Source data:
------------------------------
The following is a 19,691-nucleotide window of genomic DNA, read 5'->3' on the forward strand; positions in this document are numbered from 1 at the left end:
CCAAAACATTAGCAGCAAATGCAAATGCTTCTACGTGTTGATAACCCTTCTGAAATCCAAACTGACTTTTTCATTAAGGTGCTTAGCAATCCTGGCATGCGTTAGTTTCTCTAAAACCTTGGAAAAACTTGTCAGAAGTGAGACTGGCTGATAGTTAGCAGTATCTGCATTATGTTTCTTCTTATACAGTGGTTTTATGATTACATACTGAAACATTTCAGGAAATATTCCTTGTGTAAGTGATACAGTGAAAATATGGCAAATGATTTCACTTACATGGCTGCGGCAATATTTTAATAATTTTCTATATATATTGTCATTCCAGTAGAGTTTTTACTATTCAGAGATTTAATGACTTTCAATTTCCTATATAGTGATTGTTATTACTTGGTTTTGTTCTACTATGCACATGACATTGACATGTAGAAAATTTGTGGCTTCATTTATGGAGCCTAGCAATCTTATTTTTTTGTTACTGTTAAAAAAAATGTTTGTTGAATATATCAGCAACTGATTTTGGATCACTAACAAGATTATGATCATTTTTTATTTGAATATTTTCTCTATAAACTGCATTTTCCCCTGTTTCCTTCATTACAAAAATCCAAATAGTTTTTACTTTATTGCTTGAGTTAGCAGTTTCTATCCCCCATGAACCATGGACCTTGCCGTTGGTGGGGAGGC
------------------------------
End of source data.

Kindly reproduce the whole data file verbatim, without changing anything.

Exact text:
The following is a 19,691-nucleotide window of genomic DNA, read 5'->3' on the forward strand; positions in this document are numbered from 1 at the left end:
CCAAAACATTAGCAGCAAATGCAAATGCTTCTACGTGTTGATAACCCTTCTGAAATCCAAACTGACTTTTTCATTAAGGTGCTTAGCAATCCTGGCATGCGTTAGTTTCTCTAAAACCTTGGAAAAACTTGTCAGAAGTGAGACTGGCTGATAGTTAGCAGTATCTGCATTATGTTTCTTCTTATACAGTGGTTTTATGATTACATACTGAAACATTTCAGGAAATATTCCTTGTGTAAGTGATACAGTGAAAATATGGCAAATGATTTCACTTACATGGCTGCGGCAATATTTTAATAATTTTCTATATATATTGTCATTCCAGTAGAGTTTTTACTATTCAGAGATTTAATGACTTTCAATTTCCTATATAGTGATTGTTATTACTTGGTTTTGTTCTACTATGCACATGACATTGACATGTAGAAAATTTGTGGCTTCATTTATGGAGCCTAGCAATCTTATTTTTTTGTTACTGTTAAAAAAAATGTTTGTTGAATATATCAGCAACTGATTTTGGATCACTAACAAGATTATGATCATTTTTTATTTGAATATTTTCTCTATAAACTGCATTTTCCCCTGTTTCCTTCATTACAAAAATCCAAATAGTTTTTACTTTATTGCTTGAGTTAGCAGTTTCTATCCCCCATGAACCATGGACCTTGCCGTTGGTGGGGAGGC